How Renters Attempt to Negotiate Lease Changes

Landlords in America often face difficult conversations with their applicants and existing renters. Many renters believe that everything is negotiable, including the lease agreement that you lay out in front of them after they have passed the tenant screening process.

  • Wednesday, July 5, 2017

  General   Tenant Screening   

Landlords in America often face difficult conversations with their applicants and existing renters. Many renters believe that everything is negotiable, including the lease agreement that you lay out in front of them after they have passed the tenant screening process. And it is negotiable – unless you specifically tell them that you won’t budget on the provisions in the lease. Here are some ways that a renter may attempt to negotiate the provisions of your lease agreement. You should prepare yourself to be faced with questions and attempts to negotiate the provisions in the lease agreement. As a landlord, you should also be prepared in how you intend to answer their questions – are you willing to bend? That is entirely up to you.

Negotiating Your Rent

With rent being a big problem for some people living in major cities, it's worth every effort to negotiate what you pay. All states give you this right. However, keep in mind negotiating works better with individual landlords rather than large complexes. If you’re a Small American Landlord building a rental property portfolio on your own, you should expect renters to negotiate the rent with you.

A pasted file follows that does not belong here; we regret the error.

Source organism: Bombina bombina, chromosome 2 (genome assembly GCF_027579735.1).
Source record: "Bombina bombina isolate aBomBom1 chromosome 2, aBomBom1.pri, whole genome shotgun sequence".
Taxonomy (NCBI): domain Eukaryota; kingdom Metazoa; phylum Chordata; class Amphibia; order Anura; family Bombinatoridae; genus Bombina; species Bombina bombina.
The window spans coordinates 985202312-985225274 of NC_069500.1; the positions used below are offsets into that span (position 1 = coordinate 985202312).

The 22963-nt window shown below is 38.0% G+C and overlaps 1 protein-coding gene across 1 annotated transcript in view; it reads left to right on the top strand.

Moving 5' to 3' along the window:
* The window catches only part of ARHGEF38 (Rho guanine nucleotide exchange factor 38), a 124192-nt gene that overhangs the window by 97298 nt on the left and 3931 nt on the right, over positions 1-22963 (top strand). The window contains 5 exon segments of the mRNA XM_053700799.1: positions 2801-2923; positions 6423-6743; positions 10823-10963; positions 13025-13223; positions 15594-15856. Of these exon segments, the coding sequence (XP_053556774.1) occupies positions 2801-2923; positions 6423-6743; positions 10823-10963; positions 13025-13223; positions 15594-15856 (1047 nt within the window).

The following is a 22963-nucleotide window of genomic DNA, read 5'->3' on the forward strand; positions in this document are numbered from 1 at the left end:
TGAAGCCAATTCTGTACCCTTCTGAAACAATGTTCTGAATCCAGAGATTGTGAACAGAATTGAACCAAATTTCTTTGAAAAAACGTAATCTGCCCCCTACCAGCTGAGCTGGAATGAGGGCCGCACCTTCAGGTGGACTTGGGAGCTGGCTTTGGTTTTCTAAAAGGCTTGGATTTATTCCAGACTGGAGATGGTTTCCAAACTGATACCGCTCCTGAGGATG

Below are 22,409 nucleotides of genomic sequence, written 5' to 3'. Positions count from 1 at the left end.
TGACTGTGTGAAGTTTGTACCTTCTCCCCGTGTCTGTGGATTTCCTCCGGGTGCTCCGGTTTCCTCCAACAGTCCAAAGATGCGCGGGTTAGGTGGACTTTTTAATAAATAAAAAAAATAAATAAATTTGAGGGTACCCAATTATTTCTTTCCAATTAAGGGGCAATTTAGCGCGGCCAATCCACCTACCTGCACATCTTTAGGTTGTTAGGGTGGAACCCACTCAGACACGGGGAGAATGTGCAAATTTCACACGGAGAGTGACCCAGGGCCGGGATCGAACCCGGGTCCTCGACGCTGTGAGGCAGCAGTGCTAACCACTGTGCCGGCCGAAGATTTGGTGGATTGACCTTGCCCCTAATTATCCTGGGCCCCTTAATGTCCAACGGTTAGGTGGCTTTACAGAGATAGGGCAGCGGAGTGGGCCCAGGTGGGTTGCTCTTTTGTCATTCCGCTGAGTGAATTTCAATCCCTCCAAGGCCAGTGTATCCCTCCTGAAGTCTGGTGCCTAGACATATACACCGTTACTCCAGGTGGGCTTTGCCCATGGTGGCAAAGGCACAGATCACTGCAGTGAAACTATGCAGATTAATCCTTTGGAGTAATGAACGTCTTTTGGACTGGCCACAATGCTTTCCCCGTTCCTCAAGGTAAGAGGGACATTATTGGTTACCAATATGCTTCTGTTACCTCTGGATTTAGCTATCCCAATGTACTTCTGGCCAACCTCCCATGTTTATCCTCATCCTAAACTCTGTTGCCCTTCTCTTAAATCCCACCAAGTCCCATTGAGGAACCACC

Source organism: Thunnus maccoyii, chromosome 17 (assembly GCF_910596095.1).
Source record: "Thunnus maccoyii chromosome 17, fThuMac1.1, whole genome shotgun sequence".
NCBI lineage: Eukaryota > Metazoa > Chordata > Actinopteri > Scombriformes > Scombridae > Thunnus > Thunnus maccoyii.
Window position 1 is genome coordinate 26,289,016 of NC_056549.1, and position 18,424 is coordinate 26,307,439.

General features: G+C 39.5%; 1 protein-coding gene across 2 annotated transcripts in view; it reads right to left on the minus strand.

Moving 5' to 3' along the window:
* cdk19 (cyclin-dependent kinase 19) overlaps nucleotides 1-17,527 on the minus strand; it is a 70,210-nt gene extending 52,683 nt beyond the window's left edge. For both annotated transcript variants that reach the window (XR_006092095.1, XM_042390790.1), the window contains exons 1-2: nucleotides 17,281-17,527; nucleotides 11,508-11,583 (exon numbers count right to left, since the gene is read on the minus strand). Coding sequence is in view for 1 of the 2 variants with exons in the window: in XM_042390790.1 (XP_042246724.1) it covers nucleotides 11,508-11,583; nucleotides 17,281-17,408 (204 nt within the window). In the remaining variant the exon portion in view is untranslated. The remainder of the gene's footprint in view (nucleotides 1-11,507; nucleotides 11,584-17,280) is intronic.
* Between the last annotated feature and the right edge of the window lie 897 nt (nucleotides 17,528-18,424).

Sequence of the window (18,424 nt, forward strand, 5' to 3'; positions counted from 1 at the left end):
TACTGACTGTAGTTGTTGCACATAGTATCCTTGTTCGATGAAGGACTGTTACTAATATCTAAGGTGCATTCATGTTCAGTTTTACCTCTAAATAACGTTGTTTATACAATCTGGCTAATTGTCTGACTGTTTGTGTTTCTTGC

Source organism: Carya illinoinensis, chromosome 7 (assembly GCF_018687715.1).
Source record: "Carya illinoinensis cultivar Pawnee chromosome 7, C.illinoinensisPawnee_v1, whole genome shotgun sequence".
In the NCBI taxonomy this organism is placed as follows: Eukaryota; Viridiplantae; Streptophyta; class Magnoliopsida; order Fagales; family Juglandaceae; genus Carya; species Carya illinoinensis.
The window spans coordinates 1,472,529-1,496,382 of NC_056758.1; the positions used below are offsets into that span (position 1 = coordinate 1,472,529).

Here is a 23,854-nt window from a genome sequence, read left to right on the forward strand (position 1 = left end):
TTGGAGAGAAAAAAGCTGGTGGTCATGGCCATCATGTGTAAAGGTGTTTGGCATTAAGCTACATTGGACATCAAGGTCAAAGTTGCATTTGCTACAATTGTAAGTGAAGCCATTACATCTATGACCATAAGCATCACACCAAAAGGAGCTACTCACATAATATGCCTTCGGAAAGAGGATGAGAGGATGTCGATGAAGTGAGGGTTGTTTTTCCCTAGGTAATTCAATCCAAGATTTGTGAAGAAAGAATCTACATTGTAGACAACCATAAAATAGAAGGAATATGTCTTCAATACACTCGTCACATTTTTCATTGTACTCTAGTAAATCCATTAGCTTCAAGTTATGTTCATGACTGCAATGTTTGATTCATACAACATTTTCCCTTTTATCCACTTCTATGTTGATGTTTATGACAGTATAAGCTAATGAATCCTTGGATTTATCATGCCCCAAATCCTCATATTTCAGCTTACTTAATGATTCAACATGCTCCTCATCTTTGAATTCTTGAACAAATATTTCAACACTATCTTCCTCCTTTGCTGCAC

Renters will often negotiate creatively to bring a more affordable rent for themselves. Those living in New York City, for instance, frequently must negotiate with skill to pare down rising rent costs. As The New York Times points out, you may have to do things like agree to stay longer, or waive certain apartment perks (like parking).

Presenting local rent comparisons to your landlord also helps considerably since it shows you could move to a cheaper place not far away. Potential renters may show you comparable rent prices from online services such as RentoMeter.

Negotiating the Length of Your Lease

Renters may negotiate a longer lease than shorter term since it benefits both parties in the long run. Families may also feel more secure knowing that they have signed a multi-year lease agreement on a home. As Zillow points out, you have to respect your landlord's own rights. Negotiating always means balancing things so you both benefit from the agreement. Whatever length you agree to on your lease, be sure to get it in writing so you never have disputes.

Negotiating on Having Pets

Most rental units refuse pets, though once your lease is up, a renter may try to negotiate for a re-signign. Often, the best way to approach this is to offer a security deposit or extra fee to pay for any potential damages. In NYC, a "three-month law" exists which uses this legal language after three months pass:

"Any no-companion animal clause in a lease is considered waived and unenforceable."

Negotiating All Maintenance

Be sure to get it in writing who takes care of general maintenance in your rental unit. It's possible you may want to do some things (like yard work) yourself for a slight rent discount. The same goes with painting if your unit needs a new paint job. You may have to negotiate on the color you want, yet it's possible if you don't choose an outrageous color.

What Happens if You Break the Lease Early?

When this happens, you may have to go into negotiation mode again. To avoid a likely fee for breaking the lease, perhaps you can offer to move in another tenant you know. This way, the landlord won't lose money and can keep their own cash flow going without a rent interruption.


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